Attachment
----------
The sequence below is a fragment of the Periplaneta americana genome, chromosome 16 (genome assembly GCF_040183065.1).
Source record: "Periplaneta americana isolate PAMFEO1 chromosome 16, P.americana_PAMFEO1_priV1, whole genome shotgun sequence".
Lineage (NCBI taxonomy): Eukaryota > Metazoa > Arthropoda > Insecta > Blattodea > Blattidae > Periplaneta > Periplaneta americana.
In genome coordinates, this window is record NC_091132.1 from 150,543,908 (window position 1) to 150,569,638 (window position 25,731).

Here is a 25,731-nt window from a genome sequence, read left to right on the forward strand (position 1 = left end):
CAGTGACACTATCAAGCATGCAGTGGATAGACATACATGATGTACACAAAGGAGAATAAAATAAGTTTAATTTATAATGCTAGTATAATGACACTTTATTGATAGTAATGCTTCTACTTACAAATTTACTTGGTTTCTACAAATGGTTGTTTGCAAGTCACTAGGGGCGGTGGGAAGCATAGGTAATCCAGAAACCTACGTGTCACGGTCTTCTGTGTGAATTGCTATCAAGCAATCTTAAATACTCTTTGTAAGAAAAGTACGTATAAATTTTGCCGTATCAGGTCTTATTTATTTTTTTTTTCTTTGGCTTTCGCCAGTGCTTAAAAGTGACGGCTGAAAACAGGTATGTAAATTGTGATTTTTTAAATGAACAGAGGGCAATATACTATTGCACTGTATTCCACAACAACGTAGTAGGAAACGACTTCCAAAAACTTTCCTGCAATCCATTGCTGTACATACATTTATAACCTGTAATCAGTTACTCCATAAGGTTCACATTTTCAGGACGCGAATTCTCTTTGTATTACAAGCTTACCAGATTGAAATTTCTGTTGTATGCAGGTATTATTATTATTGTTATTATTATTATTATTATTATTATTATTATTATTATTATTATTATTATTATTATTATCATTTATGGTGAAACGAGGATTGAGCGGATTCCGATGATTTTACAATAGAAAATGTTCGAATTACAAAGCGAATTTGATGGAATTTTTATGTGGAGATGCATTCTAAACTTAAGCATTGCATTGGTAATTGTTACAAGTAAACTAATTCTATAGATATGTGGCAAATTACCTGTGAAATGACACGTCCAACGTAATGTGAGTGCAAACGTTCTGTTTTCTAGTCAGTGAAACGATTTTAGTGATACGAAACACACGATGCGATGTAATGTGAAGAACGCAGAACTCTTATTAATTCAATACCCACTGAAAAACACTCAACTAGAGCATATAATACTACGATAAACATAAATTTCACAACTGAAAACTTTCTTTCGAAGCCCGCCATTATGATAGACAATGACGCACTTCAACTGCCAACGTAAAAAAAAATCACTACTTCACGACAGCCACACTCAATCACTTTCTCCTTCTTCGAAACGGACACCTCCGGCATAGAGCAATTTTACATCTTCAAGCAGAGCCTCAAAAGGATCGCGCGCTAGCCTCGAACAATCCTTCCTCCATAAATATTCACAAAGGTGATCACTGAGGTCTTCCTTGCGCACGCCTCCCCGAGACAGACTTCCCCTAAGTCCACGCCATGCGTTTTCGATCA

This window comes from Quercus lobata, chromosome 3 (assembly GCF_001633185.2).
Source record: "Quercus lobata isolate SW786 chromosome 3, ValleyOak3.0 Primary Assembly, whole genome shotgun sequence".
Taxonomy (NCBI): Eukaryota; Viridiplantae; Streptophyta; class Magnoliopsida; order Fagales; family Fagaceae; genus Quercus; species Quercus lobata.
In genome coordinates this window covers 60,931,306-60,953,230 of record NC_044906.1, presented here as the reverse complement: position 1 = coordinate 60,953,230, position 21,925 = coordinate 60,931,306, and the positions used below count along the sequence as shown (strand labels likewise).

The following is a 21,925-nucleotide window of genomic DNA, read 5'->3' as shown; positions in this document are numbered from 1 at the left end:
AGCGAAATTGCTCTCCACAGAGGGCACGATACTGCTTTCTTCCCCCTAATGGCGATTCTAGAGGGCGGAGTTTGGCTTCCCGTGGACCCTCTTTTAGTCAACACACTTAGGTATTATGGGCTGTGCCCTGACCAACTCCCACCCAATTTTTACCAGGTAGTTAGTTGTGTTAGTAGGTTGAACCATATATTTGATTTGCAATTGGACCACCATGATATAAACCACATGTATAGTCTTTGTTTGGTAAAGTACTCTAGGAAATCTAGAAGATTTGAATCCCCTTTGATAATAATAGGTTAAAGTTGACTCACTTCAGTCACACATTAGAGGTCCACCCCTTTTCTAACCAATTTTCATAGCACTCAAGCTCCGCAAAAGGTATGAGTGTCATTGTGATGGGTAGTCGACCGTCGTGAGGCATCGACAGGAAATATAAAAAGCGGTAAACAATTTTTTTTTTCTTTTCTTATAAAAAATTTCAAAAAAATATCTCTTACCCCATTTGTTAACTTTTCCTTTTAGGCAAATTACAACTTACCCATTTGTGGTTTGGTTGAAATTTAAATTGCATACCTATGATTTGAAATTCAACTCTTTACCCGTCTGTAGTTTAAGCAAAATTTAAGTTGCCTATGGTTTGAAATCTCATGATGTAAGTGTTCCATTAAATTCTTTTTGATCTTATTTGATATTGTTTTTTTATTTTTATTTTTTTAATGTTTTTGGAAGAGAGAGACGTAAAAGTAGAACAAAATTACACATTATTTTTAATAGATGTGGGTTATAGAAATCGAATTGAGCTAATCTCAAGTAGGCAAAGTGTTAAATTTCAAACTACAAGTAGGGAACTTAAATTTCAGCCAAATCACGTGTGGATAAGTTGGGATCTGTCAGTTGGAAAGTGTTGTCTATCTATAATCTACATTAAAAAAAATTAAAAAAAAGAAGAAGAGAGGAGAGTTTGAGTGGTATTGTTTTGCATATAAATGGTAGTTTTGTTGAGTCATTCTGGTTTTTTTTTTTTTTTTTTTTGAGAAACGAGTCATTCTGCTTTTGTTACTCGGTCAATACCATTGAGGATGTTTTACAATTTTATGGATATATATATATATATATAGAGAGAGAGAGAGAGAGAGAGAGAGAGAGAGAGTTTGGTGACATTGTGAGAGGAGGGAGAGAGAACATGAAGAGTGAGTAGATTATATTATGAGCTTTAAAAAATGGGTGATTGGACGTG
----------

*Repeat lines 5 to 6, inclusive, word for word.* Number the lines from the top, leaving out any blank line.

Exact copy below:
Here is a 25,731-nt window from a genome sequence, read left to right on the forward strand (position 1 = left end):
CAGTGACACTATCAAGCATGCAGTGGATAGACATACATGATGTACACAAAGGAGAATAAAATAAGTTTAATTTATAATGCTAGTATAATGACACTTTATTGATAGTAATGCTTCTACTTACAAATTTACTTGGTTTCTACAAATGGTTGTTTGCAAGTCACTAGGGGCGGTGGGAAGCATAGGTAATCCAGAAACCTACGTGTCACGGTCTTCTGTGTGAATTGCTATCAAGCAATCTTAAATACTCTTTGTAAGAAAAGTACGTATAAATTTTGCCGTATCAGGTCTTATTTATTTTTTTTTTCTTTGGCTTTCGCCAGTGCTTAAAAGTGACGGCTGAAAACAGGTATGTAAATTGTGATTTTTTAAATGAACAGAGGGCAATATACTATTGCACTGTATTCCACAACAACGTAGTAGGAAACGACTTCCAAAAACTTTCCTGCAATCCATTGCTGTACATACATTTATAACCTGTAATCAGTTACTCCATAAGGTTCACATTTTCAGGACGCGAATTCTCTTTGTATTACAAGCTTACCAGATTGAAATTTCTGTTGTATGCAGGTATTATTATTATTGTTATTATTATTATTATTATTATTATTATTATTATTATTATTATTATTATTATTATTATCATTTATGGTGAAACGAGGATTGAGCGGATTCCGATGATTTTACAATAGAAAATGTTCGAATTACAAAGCGAATTTGATGGAATTTTTATGTGGAGATGCATTCTAAACTTAAGCATTGCATTGGTAATTGTTACAAGTAAACTAATTCTATAGATATGTGGCAAATTACCTGTGAAATGACACGTCCAACGTAATGTGAGTGCAAACGTTCTGTTTTCTAGTCAGTGAAACGATTTTAGTGATACGAAACACACGATGCGATGTAATGTGAAGAACGCAGAACTCTTATTAATTCAATACCCACTGAAAAACACTCAACTAGAGCATATAATACTACGATAAACATAAATTTCACAACTGAAAACTTTCTTTCGAAGCCCGCCATTATGATAGACAATGACGCACTTCAACTGCCAACGTAAAAAAAAATCACTACTTCACGACAGCCACACTCAATCACTTTCTCCTTCTTCGAAACGGACACCTCCGGCATAGAGCAATTTTACATCTTCAAGCAGAGCCTCAAAAGGATCGCGCGCTAGCCTCGAACAATCCTTCCTCCATAAATATTCACAAAGGTGATCACTGAGGTCTTCCTTGCGCACGCCTCCCCGAGACAGACTTCCCCTAAGTCCACGCCATGCGTTTTCGATCA